Wednesday, March 19, 2008

On tools for the beginner...

As threatened a little while ago, I've decided to take a stab at providing some of you with a list of tools that you'll need for carrying out basic maintenance and repair drills on your beloved bike. I'll provide a listing of basic handtools, followed by some "tools of interest" or special application tools.

The very first item on the list is the maintenance manual for your bike. These normally cost a few dollars but are well worth whatever you pay for them. Besides, you can't reasonably expect to work on your wheels without one. Every fastener on that machine has a specific torque value. You can't possibly guess these, so get the book...

- A good Socket set: This should contain 1/4", 3/8" and 1/2"-drive ratchets, sockets and extensions. Your sockets should be a mix of 6-point and 12-point, metric and standard, and should include some deep sockets as well as a set of metric and standard hex head drivers. You'll find many fittings on your bike are in fact hex heads. Make sure you also have the appropriate deep sockets for your particular spark plugs and sockets large enough to take care of your wheel nuts. As far as the ratchets go, you may want to spring for a small 3/8" drive palm ratchet as well. I find these indispensable for most work as they are lighter and much less work on your wrist to use. If your ride has some Torx fasteners on it, make sure you have the matching sockets in your arsenal.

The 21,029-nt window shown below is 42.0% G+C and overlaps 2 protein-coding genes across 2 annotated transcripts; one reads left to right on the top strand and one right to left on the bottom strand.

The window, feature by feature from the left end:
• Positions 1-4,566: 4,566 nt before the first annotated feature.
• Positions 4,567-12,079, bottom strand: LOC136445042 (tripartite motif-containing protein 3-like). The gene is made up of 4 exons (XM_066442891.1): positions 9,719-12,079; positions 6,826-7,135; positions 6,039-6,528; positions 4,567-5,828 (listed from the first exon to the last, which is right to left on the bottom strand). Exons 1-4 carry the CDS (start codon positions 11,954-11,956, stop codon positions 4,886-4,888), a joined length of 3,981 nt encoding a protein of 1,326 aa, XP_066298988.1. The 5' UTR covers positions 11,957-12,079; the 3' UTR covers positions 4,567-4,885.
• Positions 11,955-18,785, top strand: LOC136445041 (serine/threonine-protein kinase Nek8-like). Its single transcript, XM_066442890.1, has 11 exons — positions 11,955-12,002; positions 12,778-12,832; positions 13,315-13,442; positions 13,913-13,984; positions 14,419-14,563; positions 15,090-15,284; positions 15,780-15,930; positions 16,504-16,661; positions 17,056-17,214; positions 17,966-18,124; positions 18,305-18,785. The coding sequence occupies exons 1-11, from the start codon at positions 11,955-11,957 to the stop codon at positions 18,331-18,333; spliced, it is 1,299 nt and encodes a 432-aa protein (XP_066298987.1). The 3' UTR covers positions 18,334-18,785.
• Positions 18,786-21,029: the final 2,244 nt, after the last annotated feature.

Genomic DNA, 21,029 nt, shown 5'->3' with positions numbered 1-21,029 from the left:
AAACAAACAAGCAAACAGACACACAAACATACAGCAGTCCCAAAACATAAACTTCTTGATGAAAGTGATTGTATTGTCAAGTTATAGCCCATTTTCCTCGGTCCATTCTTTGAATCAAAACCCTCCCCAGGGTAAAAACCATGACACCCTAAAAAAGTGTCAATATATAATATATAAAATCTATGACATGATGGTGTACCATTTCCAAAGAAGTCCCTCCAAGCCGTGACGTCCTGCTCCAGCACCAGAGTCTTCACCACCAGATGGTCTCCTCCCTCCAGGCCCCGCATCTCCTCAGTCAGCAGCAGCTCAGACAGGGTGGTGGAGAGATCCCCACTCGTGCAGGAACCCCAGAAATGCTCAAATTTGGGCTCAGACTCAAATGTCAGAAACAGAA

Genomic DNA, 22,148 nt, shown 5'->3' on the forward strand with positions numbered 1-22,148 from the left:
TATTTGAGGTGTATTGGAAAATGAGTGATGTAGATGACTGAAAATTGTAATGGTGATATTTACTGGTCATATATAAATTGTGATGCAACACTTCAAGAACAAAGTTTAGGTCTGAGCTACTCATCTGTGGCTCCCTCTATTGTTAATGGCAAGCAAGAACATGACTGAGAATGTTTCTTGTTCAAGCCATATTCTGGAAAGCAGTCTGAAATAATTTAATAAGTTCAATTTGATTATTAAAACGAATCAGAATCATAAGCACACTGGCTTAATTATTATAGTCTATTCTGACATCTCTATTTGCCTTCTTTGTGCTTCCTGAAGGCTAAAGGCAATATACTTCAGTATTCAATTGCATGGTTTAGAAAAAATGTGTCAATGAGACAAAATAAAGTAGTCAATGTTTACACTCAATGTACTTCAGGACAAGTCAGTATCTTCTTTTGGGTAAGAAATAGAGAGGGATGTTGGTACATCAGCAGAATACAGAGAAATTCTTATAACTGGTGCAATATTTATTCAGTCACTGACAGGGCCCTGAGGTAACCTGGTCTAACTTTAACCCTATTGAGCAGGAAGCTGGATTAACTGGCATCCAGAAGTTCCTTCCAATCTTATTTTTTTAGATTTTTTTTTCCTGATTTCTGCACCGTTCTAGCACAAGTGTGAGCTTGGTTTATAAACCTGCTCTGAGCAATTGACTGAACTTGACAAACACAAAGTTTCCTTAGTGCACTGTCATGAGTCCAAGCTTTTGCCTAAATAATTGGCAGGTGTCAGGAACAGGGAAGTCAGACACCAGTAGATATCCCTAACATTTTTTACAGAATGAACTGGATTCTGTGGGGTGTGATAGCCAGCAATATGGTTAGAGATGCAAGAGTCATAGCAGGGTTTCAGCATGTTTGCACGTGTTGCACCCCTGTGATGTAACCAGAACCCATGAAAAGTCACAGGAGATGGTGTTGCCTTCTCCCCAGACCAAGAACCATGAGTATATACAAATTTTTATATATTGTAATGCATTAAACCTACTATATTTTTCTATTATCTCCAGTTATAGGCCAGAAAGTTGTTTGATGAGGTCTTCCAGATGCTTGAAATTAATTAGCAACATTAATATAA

- Torque wrenches: At the very least, you will require one 3/8"-drive and one 1/2"-drive torque wrench. The 3/8"-drive will take care of 90% of all your bike's fittings, as mentioned in a previous post. The 1/2"-drive torque wrench will take care of large fittings, such as those found in your primary drive system (engine, clutch, tranny...) and your wheels. Old-school wrenches still use beam-type or deflection type torque wrenches, but do yourself a favor and get a click-adjustable pair. This will save you the years of experience it takes to proficiently use one of the former.

- A good set of hand wrenches: These are invariably used in conjunction with your ratchet drive sets. A set of both metric and standard is a basic requirement. Canadian Tire often has their famous 50% off sales on these and you can get a professional-grade set for a steal of a price. Box wrenches are far better on a fitting than an open-end wrench. You will be much less prone to round off the shoulders of the nut you're tightening and will be less likely to leave tool marks on your fasteners. NOTE: Sockets and wrenches are the only tools that should ever come into contact with a nut-type fastener. Adjustable wrenches are handy to have, but should only be used as a last resort on any fastener. No doubt you have also seen people employ pliers to hold a nut (or worse, to loosen it...), but these folks should be flayed alive with the primary chain from an old Panhead. A monkey would not use a set of pliers on a nut...It is from the same school of illogic as those who would use a butter knife as a screwdriver... These are the people who should be kept as far away from your tools as is humanly possible. Again, ensure you have a wrench large enough for holding your axle fittings and invest in an oil filter wrench while you're at it.